Knowing what data to collect and how to collect it is how marketers deliver the best customer experience. It’s also how marketers can build trust with customers: 63% of customers say they’re fine with personalization as long as brands are using their own data and not data purchased from brokers, social networks, or search engines.
Data is the backbone of any personalization strategy, and to the customer, it’s imperative that this data be sourced directly. Like any relationship, your customers require time and investment, which in turn fosters long-term loyalty and growth. Investing in the proper data is investing in your customers.
Once you’ve committed to personalized customer relationships, it’s time to take your marketing to the next level with deep customer insights. Unfortunately, less than half (47%) of companies personalize communications based on real-time customer behavior, and many of them rely on data that is siloed across a range of disparate systems.
Unifying your customer data is achieved by developing a central repository to create the comprehensive view marketers need to deliver quality customer experiences. But storage is only part of the story: You also need to unify data from disparate touchpoints, attributing them to specific customer identities and matching up identities regardless of whether the user is logged in or not, which device they are using, or what part of the sales cycle they are in. This is done through a process known as identity resolution, which involves searching for matches among the phone numbers, emails, user IDs, and other data you’ve already captured.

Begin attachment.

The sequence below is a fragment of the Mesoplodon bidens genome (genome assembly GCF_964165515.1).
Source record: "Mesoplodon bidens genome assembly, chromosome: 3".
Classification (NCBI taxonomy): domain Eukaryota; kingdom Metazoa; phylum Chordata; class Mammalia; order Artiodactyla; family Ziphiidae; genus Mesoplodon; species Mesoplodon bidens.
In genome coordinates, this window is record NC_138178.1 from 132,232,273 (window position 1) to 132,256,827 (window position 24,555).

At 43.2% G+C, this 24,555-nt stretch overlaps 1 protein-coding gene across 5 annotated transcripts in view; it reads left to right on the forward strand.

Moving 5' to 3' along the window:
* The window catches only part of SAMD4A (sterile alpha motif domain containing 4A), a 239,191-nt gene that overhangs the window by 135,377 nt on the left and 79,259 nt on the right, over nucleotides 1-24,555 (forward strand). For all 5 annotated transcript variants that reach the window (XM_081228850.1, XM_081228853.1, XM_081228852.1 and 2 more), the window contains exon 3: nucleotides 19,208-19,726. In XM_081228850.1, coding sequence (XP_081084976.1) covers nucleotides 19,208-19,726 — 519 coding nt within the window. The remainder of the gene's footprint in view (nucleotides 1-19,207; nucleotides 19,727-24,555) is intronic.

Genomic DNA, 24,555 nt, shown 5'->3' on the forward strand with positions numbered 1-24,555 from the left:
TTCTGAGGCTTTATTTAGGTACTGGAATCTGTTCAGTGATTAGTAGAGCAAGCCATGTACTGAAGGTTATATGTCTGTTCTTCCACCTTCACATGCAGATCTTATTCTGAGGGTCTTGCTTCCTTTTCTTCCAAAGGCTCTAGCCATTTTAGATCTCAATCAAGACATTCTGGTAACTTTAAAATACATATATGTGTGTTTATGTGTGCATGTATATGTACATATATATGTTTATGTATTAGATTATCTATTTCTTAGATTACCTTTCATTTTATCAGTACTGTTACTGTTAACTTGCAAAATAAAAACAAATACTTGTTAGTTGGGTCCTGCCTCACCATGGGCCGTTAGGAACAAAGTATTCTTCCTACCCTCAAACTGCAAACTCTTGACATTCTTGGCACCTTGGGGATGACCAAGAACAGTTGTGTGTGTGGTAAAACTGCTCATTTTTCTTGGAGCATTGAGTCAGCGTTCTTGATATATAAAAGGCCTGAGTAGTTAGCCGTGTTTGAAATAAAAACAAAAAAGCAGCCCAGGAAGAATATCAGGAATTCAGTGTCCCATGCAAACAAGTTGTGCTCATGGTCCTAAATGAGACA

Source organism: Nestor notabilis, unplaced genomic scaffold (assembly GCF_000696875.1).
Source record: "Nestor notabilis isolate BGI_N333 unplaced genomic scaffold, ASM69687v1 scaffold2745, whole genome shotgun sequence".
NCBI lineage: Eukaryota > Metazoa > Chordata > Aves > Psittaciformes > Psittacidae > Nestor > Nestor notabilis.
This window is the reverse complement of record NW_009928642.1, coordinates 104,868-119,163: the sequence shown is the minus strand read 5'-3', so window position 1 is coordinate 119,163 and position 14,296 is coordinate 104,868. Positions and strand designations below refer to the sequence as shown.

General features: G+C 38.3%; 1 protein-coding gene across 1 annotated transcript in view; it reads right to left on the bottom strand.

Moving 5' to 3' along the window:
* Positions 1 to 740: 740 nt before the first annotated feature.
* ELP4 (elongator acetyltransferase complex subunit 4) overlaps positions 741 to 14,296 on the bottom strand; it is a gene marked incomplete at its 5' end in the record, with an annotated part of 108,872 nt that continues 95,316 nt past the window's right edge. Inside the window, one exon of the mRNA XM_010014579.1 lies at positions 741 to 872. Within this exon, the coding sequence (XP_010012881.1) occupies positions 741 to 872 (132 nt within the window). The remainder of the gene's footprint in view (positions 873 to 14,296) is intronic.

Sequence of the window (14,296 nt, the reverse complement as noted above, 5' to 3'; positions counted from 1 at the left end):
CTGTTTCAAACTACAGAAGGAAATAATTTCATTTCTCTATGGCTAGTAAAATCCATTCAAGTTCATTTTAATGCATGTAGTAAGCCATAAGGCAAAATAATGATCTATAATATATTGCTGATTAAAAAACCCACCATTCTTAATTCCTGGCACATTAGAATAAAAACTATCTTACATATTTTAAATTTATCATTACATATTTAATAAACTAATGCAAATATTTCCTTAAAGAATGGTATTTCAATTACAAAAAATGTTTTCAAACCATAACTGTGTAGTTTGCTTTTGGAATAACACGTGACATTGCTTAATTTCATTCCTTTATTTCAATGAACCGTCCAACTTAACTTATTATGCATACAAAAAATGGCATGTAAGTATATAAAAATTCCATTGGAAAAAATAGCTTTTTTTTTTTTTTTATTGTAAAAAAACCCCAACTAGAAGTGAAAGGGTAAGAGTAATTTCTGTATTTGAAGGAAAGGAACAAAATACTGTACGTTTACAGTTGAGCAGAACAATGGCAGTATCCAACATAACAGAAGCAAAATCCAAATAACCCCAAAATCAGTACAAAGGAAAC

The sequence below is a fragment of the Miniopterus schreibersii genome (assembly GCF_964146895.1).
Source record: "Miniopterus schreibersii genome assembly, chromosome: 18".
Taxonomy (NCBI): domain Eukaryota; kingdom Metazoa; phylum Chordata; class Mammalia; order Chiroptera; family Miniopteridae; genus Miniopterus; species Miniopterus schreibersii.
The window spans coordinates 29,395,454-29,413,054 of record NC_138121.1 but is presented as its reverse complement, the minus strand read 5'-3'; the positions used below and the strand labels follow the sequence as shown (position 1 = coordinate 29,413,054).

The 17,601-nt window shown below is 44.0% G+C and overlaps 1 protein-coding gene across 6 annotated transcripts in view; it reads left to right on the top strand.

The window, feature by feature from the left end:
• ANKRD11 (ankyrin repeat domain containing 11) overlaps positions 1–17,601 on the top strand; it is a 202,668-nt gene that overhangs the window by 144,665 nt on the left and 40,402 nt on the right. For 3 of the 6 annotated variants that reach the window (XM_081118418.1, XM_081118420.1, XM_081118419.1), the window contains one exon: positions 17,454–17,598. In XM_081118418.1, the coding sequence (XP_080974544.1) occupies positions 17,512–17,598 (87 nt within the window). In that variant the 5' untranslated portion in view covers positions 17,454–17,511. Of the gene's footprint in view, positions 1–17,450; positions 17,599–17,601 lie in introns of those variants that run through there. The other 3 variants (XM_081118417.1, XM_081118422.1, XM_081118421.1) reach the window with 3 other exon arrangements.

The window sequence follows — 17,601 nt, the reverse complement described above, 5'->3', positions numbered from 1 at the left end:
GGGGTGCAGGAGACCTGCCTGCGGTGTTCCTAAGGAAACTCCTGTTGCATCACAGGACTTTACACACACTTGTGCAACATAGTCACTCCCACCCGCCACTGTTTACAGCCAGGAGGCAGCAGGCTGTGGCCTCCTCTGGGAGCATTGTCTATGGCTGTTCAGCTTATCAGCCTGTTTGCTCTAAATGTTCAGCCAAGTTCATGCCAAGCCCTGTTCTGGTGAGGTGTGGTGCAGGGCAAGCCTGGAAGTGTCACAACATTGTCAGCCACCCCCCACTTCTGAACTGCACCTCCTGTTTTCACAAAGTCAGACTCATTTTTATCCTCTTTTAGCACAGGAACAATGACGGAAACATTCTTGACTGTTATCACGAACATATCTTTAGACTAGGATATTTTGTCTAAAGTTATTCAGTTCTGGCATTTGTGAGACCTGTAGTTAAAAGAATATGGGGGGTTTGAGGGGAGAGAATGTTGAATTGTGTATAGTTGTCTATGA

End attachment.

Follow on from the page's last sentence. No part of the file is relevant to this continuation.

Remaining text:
When customer data is unified like this, marketers are better equipped to understand individual customer needs and fully personalize every touchpoint.
Take Shift, an online marketplace for buying and selling cars, which had difficulty engaging with customers long-term as a result of siloed data. Information differed within emails depending on when a customer decided to engage with Shift, leading to significant customer confusion. By using a customer data platform (CDP), Shift centralized its data, enabling the automated personalization of email content toward each individual. Thanks to these personalized communications, customers became more likely to open their emails and re-engage with Shift.
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As we head into a period of economic uncertainty, recession-proofing marketing means focusing less on minimizing customer acquisition costs and more on increasing customer lifetime value. In times like these, nurturing existing customers long-term is a better investment than net-new customer acquisition, and that’s why loyalty programs and strategic customer engagement are so critical. In fact, companies that invested the most in digital customer engagement have seen revenue growth of 70% on average.